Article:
A skate ramp in the backyard of the "Pheed House" on Mulholland Drive. Photo courtesy of Pheed.

A skate ramp in the backyard of the "Pheed House" on Mulholland Drive. Photo courtesy of Pheed.

Pheed, a social networking startup that lets users share photos, videos and songs a la Twitter and Instagram, launched in October to surprising success. In only two months Pheed reached 1 million users.

Then in December, Instagram caused a frenzy when it announced new terms of use that gave the social networking site access to photos for advertising. In the wake of that news, new members flocked to Pheed, which allows users to retain ownership of their posts.

Pheed’s audience grew so quickly that it stopped accepting new members at the end of December. One month later, Pheed has quietly reopened, allowing the public to sign up again.

Co-founder and Chief Executive O.D. Kobo said the 30-day lockdown allowed the company to reevaluate its strategy and develop a timeline for releasing new features.

“In Web, sometimes the faster you rise, the faster you fall,” he said. “We had a milestone to reach after year one and we reached it after two months, so we got scared. We started looking at how we could focus more and protect this community.”

Since reopening on Feb. 1, Pheed has grown roughly 50 percent, Kobo said.

Pheed, which employs 20 people from its headquarters in a house off Mulholland Drive, shows people content based on who they follow. They can interact with that content, say a photo, by liking it, disliking it or remixing it – essentially sharing it with their followers.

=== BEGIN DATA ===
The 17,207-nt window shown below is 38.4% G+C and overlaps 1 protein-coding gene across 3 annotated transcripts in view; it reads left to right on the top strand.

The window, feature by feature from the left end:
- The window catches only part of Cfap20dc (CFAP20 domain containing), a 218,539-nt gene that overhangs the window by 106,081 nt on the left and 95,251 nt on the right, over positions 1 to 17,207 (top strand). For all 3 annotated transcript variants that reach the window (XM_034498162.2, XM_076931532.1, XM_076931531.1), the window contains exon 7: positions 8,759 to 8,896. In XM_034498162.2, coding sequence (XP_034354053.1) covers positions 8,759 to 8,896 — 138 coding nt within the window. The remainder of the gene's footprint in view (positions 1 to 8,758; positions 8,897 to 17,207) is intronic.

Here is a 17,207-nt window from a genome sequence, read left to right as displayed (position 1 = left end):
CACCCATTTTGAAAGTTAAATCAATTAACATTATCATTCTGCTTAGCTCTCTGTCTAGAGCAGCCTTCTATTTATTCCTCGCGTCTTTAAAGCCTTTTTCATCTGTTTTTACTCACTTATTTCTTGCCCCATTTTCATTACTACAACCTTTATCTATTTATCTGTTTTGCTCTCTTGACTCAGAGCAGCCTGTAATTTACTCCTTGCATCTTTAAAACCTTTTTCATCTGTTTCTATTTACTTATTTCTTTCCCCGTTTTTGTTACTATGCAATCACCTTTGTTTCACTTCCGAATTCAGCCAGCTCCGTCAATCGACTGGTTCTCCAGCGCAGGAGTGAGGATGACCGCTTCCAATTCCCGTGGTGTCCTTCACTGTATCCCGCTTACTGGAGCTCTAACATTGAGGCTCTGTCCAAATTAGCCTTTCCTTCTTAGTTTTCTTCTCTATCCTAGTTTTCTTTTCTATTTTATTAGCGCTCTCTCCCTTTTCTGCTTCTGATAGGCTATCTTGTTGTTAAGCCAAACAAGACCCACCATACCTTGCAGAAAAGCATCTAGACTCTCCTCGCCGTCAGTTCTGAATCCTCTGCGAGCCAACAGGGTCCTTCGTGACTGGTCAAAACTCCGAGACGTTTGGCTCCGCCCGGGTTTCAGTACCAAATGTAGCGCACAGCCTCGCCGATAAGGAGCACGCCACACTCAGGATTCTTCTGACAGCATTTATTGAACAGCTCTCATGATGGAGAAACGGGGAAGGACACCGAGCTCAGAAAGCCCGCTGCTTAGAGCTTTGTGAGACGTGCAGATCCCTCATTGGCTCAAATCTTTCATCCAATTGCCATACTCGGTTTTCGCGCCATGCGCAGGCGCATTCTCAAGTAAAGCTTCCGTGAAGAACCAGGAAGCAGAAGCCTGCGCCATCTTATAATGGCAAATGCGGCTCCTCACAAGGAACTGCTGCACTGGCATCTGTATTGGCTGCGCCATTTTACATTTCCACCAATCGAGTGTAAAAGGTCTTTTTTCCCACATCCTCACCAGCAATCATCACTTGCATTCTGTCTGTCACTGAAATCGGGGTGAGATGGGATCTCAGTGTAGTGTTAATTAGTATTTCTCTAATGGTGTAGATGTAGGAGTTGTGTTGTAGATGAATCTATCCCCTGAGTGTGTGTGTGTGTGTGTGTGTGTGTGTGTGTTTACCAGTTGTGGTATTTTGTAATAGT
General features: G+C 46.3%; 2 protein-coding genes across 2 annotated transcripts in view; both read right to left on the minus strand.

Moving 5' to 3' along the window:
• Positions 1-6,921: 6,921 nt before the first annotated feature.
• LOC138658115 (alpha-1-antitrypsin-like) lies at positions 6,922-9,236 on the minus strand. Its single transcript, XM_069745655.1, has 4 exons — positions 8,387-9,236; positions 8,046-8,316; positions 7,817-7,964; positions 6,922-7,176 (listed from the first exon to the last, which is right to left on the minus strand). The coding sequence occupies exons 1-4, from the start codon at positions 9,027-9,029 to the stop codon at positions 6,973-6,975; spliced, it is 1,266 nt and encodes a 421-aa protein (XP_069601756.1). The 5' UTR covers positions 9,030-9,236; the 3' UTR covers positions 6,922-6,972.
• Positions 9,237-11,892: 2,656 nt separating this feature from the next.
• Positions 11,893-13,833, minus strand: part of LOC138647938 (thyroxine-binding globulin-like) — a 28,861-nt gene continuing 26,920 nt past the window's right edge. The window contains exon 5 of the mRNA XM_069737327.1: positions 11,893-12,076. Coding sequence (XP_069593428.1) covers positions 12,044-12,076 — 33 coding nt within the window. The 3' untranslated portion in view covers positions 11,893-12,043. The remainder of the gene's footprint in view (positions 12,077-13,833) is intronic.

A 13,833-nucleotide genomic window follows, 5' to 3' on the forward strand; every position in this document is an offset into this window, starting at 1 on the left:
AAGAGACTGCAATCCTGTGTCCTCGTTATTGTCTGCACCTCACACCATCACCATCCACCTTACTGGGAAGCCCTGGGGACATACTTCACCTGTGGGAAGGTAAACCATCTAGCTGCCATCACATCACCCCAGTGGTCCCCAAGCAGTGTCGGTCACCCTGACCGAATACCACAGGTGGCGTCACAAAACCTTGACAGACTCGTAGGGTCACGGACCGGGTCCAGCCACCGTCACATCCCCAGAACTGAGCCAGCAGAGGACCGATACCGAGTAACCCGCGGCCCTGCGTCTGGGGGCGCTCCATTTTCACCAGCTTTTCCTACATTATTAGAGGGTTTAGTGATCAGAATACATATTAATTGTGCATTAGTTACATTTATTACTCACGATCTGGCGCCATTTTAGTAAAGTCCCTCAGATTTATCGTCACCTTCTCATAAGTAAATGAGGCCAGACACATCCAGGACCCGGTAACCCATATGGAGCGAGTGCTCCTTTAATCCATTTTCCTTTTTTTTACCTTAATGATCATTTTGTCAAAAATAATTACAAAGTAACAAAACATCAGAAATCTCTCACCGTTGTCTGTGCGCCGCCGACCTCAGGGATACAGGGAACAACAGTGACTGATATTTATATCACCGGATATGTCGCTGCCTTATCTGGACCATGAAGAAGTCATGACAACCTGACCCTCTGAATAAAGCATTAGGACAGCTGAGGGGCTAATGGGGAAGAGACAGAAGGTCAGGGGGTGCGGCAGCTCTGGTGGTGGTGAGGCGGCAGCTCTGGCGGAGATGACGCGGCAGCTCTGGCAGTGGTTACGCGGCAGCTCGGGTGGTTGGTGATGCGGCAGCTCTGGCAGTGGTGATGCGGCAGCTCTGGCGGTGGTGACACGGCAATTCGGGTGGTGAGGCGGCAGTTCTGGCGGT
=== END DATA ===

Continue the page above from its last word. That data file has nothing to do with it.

They can also post their own content. Unlike many social services, such as Twitter or Instagram, which limit the types of media that users upload, Pheed works with text, photo, video and sound files.

The social network so far has attracted primarily creative types such as celebrities, artists, photographers and the skateboarding community.

Dan Levy, assistant editor at Sherman Oaks skateboarding, surfing and music magazine Juice, said he and the magazine have started using Pheed as a way to connect with the tightknit skateboarding community.

“We post more exclusive, original content on Pheed than we do on other social media sites,” he said. “It’s a very intelligent community on Pheed. We’re able to share some of our more valuable content on Pheed.”

The creative communities are attracted to Pheed’s free website and mobile phone app, in part, because of its monetization feature. Pheed allows any user to charge for content. A photographer, for example, could charge a monthly subscription fee for anyone who wants to view his stream of photos. Or a skateboarder could charge for a live pay-per-view broadcast of him skating.

Pheed makes money by participating in a revenue share with some of its premium accounts.

Kobo, who spent years as an entrepreneur and computer programmer in Hong Kong, said he’s always been focused on having a reliable business model for Pheed – unlike many social networks that build an interesting product and worry about monetization later.

“I don’t know why but a lot of startups come into the business world without business models,” he said. “We decided to come out of the gate with a business model. We don’t push the monetization, we just give you the tools.”

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